Just read No matter what the boss says about flextime, get to work early, and it seems to be part of a disturbing trend in job-related articles and blog posts to note a workplace trend that's flawed, and then ask the people who are not responsible for that flaw to fix it.

It basically says "If you're a manager, you will rate employees who come in later more poorly than those who come in earlier, even if the people who come in later work longer hours or do equivalent work." Assuming the study isn't of receptionist-type positions (that do, in fact, require physical presence), the lesson is supposedly workers, come in early. The real lesson should be managers, judge your employees by their work, not when they come in.

This reminds me of all those blog posts and articles about how you should ask for a raise and negotiate your salary. Messed up. If there are unfair wage disparities, the solution isn't for workers to ask for more money, the solution is for the workers to do better work and then, most importantly, for the managers to reward better workers with better salary.

Kind of reminds me of my teaching days. If a student wanted to grade-grub, I would never give that student a higher grade, because doing so basically sends the message "Oh, if you want a higher grade, just pester the teacher for one." The message I wanted to send is "If you want a higher grade, write better, demonstrate your learning and thinking better."

Likewise, if you're a good manager, the message you want to send your employees is not "If you want a higher salary, learn how to beg for it or fight me for it." The message you should want to send is "If you want a higher salary, do better work."

I've been using OpenTable for years now, and I love it. It's great to be able to make an online reservation without having to wait on the phone, say your name twice, hear that there are no reservations actually available.

Unfortunately, lately there's been a trend of restaurants calling to confirm when I make an online reservation. I get it. They don't want to be stood up. They've probably been burned multiple times before by people who make online reservations and then turn into no-shows.

The only problem here is that OpenTable is an online service with a database. They should be able to tell a restaurant how reliable a customer is (I've never missed a reservation before). If the customer has missed one or two reservations, sure, call that customer to confirm the reservation. If the customer has missed more than two, don't let her make online reservations any more.

With an online database, this shouldn't be too complicated.

After reading a lot about 1:1 iPad programs and there being an "app for" everything in education, I found How To Use Google Voice In Education to be refreshing. Many schools use Google Apps for Education, but I haven't read many educator accounts of using Google Voice.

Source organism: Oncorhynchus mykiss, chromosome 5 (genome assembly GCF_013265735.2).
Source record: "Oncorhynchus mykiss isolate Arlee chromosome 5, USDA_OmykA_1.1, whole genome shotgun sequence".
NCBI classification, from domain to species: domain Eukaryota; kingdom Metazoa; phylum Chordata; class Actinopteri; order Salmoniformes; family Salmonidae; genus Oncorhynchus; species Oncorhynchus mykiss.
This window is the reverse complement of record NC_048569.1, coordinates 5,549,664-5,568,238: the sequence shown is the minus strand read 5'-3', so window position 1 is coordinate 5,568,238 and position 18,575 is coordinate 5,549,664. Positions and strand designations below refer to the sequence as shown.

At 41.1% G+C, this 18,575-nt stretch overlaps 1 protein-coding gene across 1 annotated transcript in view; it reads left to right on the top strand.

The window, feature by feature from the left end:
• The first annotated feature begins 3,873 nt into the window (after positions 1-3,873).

Google Voice wasn't around when I was a teacher, but I've still found it very useful for the non-teaching roles I've had in schools. When I was an admission receptionist, Google Voice helped me to better manage the hundreds of phone calls I was getting every day.

  1. I could easily forward (including a bad but still helpful transcription) voicemails to others working in the office.
  2. I could make notes about when I got back to each voicemail or missed call.
  3. During particularly heavy call periods, I could prioritize in the morning (based on—yes, even bad—voicemail transcriptions) which calls were most urgent and time-sensitive to return.
  4. As an office, we could give it a phone number visiting parents and students could text, which meant it was also easier to answer everybody (not everything is a phone call, which means you can text back straight from a web browser and move on to the next call or text more quickly).

Even as a student advisor, I found it convenient (particularly on a field trip) to give out my Google Voice number to my advisees and not worry that they then have my cell phone number (yes, it would ring my cell, but I could always easily block or mute them if it came to that—fortunately it never did).

I'd love to see more and more educators using less obvious technology in more obvious ways.

Moto X gets Kit Kat!

November 23rd, 2013

I'm a bit sad that so many of my former Android-using friends have jumped ship to the iPhone, because it's only now that Android is getting really good. I've always liked Android, and I've owned many Android phones, but the Moto X is the first Android phone I would recommend unequivocally to anyone open to not using an iPhone. No lag. No fuss. A very great user experience. Long battery life.

And, of course, timely updates!

2013-11-21 21.09.09

2013-11-22 02.17.50

2013-11-22 02.24.22

If you're a fast runner running against another fast runner, having the right running shoes (light enough, with spikes) can mean that extra second it takes to win. But if you're a slow runner, having the best running shoes on the planet won't help you win the race. You have to train—you have to get faster, to get your body in shape.

I've seen some pretty amazing stuff done with Illustrator or InDesign. I've also seen people have these professional tools and manage to create ugly, ugly images and designs. And I've seen a professional graphic designer make a work of art from a Google Doc. I'm not joking.

If I have the choice of having a true artist use MS Paint or of having a hack use Photoshop and Illustrator, I'll take the true artist any day.